Super Speedway
Image // Unrated // $24.98 // February 24, 2009
Review by Stuart Galbraith IV | posted February 28, 2009
R E P L A Y
A D V I C E
Highly Recommended
E - M A I L
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R E V I E W S
Graphical Version
At times Super Speedway (1997), an IMAX featurette new to Blu-ray, plays like a super-condensed version of John Frankenheimer's underrated Grand Prix (1966), itself once a big Cinerama roadshow in Super Panavision 70. Though Grand Prix was a drama and Super Speedway is a documentary, the drama of auto racing - finding that little fraction of a second/extra quarter of a mile-an-hour edge to put you ahead of the competition, the dangers of the sport, the adrenaline rush of speed conveyed through spectacular you-are-there point-of-view shots - they're all there.

Directed by Stephen Low, Super Speedway uses its subjects well, intercutting two separate, very different but interrelated stories that come together for a satisfying payoff at the end. The late actor and occasional racer Paul Newman narrates the film; his Newman-Haas Racing Company had a stake in the film's subject, and Newman appears briefly onscreen at the end (along with David Letterman).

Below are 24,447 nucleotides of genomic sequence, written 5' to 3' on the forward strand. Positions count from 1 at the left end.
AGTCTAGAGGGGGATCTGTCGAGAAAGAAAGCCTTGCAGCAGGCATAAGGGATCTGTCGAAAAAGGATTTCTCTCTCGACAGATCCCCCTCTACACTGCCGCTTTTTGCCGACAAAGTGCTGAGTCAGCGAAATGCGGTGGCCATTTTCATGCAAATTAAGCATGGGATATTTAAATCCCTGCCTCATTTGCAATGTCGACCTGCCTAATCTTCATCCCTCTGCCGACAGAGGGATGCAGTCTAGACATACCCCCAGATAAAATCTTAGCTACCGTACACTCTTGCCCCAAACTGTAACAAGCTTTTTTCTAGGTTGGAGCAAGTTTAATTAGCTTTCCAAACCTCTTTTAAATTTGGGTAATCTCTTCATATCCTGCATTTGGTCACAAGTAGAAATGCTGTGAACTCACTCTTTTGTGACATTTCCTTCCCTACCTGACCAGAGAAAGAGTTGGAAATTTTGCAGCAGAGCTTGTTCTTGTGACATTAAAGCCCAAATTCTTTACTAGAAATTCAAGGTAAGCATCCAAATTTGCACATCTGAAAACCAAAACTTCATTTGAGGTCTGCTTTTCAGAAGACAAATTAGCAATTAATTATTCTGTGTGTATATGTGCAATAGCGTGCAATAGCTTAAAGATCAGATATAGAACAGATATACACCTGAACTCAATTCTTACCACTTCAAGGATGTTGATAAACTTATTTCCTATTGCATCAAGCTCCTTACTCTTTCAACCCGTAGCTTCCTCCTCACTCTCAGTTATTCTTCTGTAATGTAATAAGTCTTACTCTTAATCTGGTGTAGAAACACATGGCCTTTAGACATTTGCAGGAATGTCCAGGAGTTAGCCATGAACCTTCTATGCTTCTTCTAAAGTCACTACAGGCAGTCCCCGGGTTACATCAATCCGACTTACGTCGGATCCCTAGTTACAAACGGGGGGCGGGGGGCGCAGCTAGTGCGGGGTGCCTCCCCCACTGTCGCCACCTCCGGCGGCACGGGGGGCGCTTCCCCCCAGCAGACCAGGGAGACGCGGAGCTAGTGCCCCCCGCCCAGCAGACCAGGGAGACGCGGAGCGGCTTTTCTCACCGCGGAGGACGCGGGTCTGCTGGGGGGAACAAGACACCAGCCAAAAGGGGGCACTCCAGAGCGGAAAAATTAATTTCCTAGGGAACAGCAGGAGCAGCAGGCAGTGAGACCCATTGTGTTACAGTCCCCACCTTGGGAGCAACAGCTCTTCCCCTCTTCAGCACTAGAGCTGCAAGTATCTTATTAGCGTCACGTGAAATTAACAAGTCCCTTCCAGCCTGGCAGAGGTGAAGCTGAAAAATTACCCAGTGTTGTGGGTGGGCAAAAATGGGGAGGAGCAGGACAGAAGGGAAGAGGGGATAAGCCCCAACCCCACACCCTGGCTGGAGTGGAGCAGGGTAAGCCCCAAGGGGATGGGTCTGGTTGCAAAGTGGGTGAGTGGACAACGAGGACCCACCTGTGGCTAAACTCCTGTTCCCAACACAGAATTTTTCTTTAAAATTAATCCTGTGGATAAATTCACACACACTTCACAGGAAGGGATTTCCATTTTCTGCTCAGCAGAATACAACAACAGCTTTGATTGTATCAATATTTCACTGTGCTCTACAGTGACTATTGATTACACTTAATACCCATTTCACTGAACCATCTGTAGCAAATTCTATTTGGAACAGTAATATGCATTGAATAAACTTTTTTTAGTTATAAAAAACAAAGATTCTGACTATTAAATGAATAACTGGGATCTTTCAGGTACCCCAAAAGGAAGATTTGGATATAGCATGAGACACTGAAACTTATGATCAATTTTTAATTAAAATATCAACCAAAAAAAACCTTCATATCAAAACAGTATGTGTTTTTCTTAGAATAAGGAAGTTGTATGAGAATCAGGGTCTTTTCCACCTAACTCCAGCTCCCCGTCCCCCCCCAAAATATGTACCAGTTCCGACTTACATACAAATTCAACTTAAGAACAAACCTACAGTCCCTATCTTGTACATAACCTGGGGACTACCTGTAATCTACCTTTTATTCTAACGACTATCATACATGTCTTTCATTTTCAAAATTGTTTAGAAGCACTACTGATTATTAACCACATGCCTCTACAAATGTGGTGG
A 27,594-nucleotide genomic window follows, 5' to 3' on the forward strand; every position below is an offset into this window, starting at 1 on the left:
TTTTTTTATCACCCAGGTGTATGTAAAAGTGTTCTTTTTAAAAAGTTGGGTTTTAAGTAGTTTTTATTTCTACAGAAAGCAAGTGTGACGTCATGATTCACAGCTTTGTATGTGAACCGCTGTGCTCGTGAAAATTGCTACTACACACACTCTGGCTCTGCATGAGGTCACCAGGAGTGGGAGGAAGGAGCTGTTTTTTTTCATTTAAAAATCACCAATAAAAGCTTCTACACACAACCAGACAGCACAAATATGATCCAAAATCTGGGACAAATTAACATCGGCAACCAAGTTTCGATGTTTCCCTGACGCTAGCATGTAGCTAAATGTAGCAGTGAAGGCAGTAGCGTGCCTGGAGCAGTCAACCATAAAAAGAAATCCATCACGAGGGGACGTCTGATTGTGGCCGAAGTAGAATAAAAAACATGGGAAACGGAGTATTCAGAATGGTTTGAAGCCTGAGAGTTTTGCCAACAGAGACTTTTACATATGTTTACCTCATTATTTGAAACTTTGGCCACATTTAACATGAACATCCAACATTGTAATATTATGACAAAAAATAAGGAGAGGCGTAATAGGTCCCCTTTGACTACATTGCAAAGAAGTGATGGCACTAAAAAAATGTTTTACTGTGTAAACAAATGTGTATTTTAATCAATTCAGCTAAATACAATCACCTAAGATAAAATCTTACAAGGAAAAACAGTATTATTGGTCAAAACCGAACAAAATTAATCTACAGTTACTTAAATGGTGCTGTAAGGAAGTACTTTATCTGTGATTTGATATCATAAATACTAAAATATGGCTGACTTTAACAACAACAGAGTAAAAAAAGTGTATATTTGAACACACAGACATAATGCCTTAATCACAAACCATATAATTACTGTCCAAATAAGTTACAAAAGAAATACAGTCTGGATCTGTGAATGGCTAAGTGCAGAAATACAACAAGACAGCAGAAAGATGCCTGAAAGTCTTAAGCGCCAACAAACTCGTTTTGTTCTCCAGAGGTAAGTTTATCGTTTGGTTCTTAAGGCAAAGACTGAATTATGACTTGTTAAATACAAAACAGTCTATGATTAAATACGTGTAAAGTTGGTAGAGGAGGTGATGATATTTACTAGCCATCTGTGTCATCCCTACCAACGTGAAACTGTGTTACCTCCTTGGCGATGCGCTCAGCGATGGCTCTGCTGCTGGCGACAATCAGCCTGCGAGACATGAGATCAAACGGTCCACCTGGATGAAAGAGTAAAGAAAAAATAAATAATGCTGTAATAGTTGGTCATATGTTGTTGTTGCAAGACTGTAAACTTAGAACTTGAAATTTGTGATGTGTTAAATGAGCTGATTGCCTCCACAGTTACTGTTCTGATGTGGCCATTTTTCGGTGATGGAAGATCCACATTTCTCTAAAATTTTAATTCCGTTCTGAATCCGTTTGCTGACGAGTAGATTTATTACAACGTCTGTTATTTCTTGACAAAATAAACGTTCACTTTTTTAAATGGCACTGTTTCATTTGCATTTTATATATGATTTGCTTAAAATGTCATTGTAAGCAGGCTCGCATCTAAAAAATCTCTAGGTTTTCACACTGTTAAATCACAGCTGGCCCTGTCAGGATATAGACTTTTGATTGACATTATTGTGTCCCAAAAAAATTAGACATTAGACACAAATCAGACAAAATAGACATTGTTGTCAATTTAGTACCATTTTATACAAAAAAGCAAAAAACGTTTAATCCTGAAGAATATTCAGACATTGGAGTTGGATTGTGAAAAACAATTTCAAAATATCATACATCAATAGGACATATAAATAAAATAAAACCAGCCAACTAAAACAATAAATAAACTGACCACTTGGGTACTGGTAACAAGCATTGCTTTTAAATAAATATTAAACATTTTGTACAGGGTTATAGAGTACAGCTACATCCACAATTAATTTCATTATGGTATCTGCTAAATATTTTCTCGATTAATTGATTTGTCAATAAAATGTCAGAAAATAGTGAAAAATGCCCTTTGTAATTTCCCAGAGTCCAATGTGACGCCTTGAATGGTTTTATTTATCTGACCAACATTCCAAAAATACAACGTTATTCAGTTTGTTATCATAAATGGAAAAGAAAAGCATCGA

Like Hurricane on the Bayou (q.v.) this IMAX looks and sounds extremely impressive on Blu-ray. Like that title, just the trailers for other IMAX shows included on this disc all by themselves almost justify a blind buy.


Super Speedway tells two stories at once. The first follows the design, building, test-driving and early races of racer Michael Andretti's Champ Car Lola during the 1996 season. Father Mario, the legendary racer, is on-hand every step of the way, offering sage advice, reflecting back on his own career, and expressing concern about his son's safety, particularly after another son of the famous racer was severely injured on the track several years before.

The other story involves the long and difficult restoration of Mario Andretti's 1964 roadster, an incredibly rare racecar given that so many cars (and their drivers) were lost over the years in these veritable death-traps.

The first-half of the picture follows the building and fine-tuning of the Lola Racing Car, which is much more interesting than expected, and also far more expensive and involved than many might imagine. The molding process, the use of wind tunnels (and fluorescent paint), and sophisticated crash tests make visually interesting subjects for the IMAX cameras, and Newman's narration is good: He describes the Lola as being like a scorpion "with an external suit of armor and very little internal skeleton." Later, Mario's 1964 roadster is described as a "vertebrae" with "a thin skin of aluminum." The design of these early cars made virtually no consideration for the safety of their drivers, and this is exemplified in some spectacular crash footage, some of it sourced from black & white 35mm film.